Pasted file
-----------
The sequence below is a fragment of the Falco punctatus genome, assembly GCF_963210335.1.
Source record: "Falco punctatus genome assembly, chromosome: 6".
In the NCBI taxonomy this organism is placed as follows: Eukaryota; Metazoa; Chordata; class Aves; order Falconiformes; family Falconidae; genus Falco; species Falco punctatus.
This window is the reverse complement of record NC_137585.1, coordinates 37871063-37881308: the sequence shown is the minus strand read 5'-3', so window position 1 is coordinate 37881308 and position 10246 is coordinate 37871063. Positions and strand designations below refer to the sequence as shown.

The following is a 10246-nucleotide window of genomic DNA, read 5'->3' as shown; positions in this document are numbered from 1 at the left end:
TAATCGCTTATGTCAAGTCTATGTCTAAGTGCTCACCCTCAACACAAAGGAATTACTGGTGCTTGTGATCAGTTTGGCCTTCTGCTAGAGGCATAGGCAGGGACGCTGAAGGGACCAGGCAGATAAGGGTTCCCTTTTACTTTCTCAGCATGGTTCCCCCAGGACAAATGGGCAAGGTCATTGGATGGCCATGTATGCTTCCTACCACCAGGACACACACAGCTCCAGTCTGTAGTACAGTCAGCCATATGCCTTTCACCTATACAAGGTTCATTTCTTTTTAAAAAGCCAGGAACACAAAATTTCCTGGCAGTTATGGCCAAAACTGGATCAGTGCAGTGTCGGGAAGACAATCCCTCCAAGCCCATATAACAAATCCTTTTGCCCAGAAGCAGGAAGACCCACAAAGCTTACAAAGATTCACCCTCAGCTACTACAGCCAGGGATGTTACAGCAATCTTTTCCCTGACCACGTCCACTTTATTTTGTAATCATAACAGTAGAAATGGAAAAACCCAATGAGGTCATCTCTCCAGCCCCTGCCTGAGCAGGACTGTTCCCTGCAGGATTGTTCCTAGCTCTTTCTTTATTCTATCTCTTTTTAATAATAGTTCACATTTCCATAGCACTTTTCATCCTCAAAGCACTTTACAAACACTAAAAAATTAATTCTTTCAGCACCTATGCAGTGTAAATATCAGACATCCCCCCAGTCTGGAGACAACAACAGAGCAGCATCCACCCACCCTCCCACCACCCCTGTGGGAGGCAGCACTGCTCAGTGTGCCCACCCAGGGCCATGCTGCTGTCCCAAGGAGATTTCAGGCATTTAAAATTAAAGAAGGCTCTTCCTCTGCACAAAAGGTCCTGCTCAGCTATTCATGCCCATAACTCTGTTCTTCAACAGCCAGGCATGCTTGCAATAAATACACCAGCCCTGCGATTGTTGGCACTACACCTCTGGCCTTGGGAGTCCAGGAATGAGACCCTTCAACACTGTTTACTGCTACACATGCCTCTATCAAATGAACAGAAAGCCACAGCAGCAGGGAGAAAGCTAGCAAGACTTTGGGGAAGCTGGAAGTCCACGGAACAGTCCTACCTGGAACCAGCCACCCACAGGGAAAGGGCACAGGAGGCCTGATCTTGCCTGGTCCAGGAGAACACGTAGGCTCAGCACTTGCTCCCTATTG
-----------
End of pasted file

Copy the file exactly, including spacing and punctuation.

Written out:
The sequence below is a fragment of the Falco punctatus genome, assembly GCF_963210335.1.
Source record: "Falco punctatus genome assembly, chromosome: 6".
In the NCBI taxonomy this organism is placed as follows: Eukaryota; Metazoa; Chordata; class Aves; order Falconiformes; family Falconidae; genus Falco; species Falco punctatus.
This window is the reverse complement of record NC_137585.1, coordinates 37871063-37881308: the sequence shown is the minus strand read 5'-3', so window position 1 is coordinate 37881308 and position 10246 is coordinate 37871063. Positions and strand designations below refer to the sequence as shown.

The following is a 10246-nucleotide window of genomic DNA, read 5'->3' as shown; positions in this document are numbered from 1 at the left end:
TAATCGCTTATGTCAAGTCTATGTCTAAGTGCTCACCCTCAACACAAAGGAATTACTGGTGCTTGTGATCAGTTTGGCCTTCTGCTAGAGGCATAGGCAGGGACGCTGAAGGGACCAGGCAGATAAGGGTTCCCTTTTACTTTCTCAGCATGGTTCCCCCAGGACAAATGGGCAAGGTCATTGGATGGCCATGTATGCTTCCTACCACCAGGACACACACAGCTCCAGTCTGTAGTACAGTCAGCCATATGCCTTTCACCTATACAAGGTTCATTTCTTTTTAAAAAGCCAGGAACACAAAATTTCCTGGCAGTTATGGCCAAAACTGGATCAGTGCAGTGTCGGGAAGACAATCCCTCCAAGCCCATATAACAAATCCTTTTGCCCAGAAGCAGGAAGACCCACAAAGCTTACAAAGATTCACCCTCAGCTACTACAGCCAGGGATGTTACAGCAATCTTTTCCCTGACCACGTCCACTTTATTTTGTAATCATAACAGTAGAAATGGAAAAACCCAATGAGGTCATCTCTCCAGCCCCTGCCTGAGCAGGACTGTTCCCTGCAGGATTGTTCCTAGCTCTTTCTTTATTCTATCTCTTTTTAATAATAGTTCACATTTCCATAGCACTTTTCATCCTCAAAGCACTTTACAAACACTAAAAAATTAATTCTTTCAGCACCTATGCAGTGTAAATATCAGACATCCCCCCAGTCTGGAGACAACAACAGAGCAGCATCCACCCACCCTCCCACCACCCCTGTGGGAGGCAGCACTGCTCAGTGTGCCCACCCAGGGCCATGCTGCTGTCCCAAGGAGATTTCAGGCATTTAAAATTAAAGAAGGCTCTTCCTCTGCACAAAAGGTCCTGCTCAGCTATTCATGCCCATAACTCTGTTCTTCAACAGCCAGGCATGCTTGCAATAAATACACCAGCCCTGCGATTGTTGGCACTACACCTCTGGCCTTGGGAGTCCAGGAATGAGACCCTTCAACACTGTTTACTGCTACACATGCCTCTATCAAATGAACAGAAAGCCACAGCAGCAGGGAGAAAGCTAGCAAGACTTTGGGGAAGCTGGAAGTCCACGGAACAGTCCTACCTGGAACCAGCCACCCACAGGGAAAGGGCACAGGAGGCCTGATCTTGCCTGGTCCAGGAGAACACGTAGGCTCAGCACTTGCTCCCTATTG